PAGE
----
Touch Aversion and Asexuality

Something I’ve wanted to talk about for a little while is “touch aversion”. Touch aversion is being averse to touch—it is not limited to just one kind of touch—whether the intent is platonic, comforting, sensual, or sexual, some people do not enjoy being touched and do not want to be touched. Some people can tolerate or enjoy certain types of touch but not others.Touch aversion is not exclusively an ace thing, although if you research it, it is discussed in ace spaces with relative frequency. When asexuals are not talking about it, you can often find it discussed from the perspective of those who are on the autism-spectrum or those who have sensory processing disorders. Others who talk about it are people with borderline personality disorder, and people with trauma. Still others do not fall into a group that is sometimes associated with touch aversion.

If it’s not specifically an ace-issue, then why am I talking about it? Well some people have been led to my blog in their search for it, and it seems to be a trait that pops up with greater than normal frequency in the ace population.

It can be an uncomfortable trait for an ace to have—so many asexuals are quick to assure others that “even if we don’t enjoy sex, we still like to cuddle!” “We still like hugs and things”. Sometimes aces even use the enjoyment of platonic touch as proof of asexuals’ humanity and normalcy.

Meanwhile, those aces who are touch-averse may deeply dislike hugs, and the possibility of cuddling may be as much a dreaded, compromise-made chore as sex ever could be.

There are a variety of reasons why people may not like being touched—whether it’s due to sensory issues, disorders, trauma, or some other reason. It is often not in a phobia or fear-centered way, although for some people, the prospect of being touched makes them physically ill.

For what it feels like for myself, for instance, I do not enjoy being hugged, but I am not afraid of being hugged. It doesn’t hurt. It just doesn’t do anything for me. It’s perhaps mildly unpleasant but easily endurable as a social obligation. When I’m upset, however, and people attempt to “comfort” me by hugging me, it becomes very unpleasant.

For an apt metaphor, think of a society where for some reason, a light, painless kick in the shins is the normal and socially acceptable way of greeting loved ones, and giving comfort to the upset. Everyone else likes the kicks, but for you, they’re not quite painful but still unpleasant and unnecessary. You can easily endure being kicked and kicking whenever a relative or faraway friend visits, they don’t last long after all. When someone else is crying and would be comforted by a kick, it’s not a great sacrifice to give them a gentle kick.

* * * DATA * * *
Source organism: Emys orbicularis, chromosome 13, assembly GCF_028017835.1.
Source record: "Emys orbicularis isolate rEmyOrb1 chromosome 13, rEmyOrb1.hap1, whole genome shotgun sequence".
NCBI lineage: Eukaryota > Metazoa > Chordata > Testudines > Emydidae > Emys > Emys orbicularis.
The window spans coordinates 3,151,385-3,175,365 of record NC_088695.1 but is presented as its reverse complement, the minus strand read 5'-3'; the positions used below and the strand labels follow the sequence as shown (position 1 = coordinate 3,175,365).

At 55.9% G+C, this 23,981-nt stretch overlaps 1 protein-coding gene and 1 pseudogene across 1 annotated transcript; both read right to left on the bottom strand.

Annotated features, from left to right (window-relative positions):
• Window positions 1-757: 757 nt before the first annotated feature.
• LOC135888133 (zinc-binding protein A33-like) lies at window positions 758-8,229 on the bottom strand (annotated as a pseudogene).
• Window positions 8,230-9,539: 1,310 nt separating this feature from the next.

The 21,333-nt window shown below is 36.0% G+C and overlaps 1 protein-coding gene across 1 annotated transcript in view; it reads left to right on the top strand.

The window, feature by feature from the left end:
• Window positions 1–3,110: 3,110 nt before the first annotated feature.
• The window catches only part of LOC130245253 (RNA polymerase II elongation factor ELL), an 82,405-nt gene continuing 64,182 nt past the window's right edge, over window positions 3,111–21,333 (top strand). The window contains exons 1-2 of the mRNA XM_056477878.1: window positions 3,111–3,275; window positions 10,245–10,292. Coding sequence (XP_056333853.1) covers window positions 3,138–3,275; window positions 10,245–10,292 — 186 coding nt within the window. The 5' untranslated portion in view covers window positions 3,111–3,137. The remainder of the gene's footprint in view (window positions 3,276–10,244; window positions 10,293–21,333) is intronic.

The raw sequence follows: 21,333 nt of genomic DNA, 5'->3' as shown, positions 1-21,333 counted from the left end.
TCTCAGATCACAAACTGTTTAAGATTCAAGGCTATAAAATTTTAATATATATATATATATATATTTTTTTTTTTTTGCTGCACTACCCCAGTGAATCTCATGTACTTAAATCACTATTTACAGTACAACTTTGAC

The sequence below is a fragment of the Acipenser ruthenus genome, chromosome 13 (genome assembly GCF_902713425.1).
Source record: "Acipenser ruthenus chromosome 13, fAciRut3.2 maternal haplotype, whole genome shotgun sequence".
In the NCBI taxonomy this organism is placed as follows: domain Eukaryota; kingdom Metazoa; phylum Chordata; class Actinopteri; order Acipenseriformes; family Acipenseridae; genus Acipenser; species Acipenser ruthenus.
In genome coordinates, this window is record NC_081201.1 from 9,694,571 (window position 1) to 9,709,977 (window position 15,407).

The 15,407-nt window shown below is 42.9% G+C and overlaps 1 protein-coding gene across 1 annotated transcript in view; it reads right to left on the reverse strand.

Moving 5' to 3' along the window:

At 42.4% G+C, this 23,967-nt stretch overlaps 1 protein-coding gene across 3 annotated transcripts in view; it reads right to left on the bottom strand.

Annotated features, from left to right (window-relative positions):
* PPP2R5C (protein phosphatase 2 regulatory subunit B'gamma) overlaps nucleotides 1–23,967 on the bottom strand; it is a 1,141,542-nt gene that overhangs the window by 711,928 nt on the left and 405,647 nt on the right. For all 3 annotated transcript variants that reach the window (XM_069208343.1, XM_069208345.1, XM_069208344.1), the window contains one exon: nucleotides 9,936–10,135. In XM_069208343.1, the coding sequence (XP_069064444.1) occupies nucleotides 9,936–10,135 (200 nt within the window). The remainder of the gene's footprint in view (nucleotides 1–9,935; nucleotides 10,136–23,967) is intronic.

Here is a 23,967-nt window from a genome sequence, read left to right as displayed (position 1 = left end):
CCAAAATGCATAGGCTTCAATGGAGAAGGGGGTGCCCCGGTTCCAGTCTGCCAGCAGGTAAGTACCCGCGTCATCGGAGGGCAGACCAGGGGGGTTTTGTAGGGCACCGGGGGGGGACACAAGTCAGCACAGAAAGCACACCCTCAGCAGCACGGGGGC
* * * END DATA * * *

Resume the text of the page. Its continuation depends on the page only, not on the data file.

But have a time come along when you’re stressed out, and crying, and someone starts giving you painless, annoying, distracting kicks. Take kicks out of the metaphor stage and let’s go back into reality, where hugs are the norm. How would a person react to being gently kicked when they’re crying? Not very well, I would imagine. That’s really how hugs are with me when I’m upset. It’s like “GET AWAY FROM ME AND STOP KICKING ME CAN’T YOU SEE I’M CRYING?”

Not that I have ever yelled that but I have told people, time and time again, not to hug me when I’m upset. Some listen. Some don’t.

Although others have covered general touch aversion more in depth than I have here, and more eloquently, I feel it’s important to talk about in an ace-perspective. An asexual who is touch-averse may experience certain repercussions that one who is non-asexual and touch-averse will not (and vice versa).

Asexuals already deal with the stereotype that they are not asexual, but rather are simply too traumatized to enjoy sex. Inability to enjoy or endure being touched is a trait that many people associate with trauma from sexual or physical abuse. Being asexual and unable to enjoy being platonically touched at all may work as a double strike against dissuading someone that that particular theory is incorrect in their case.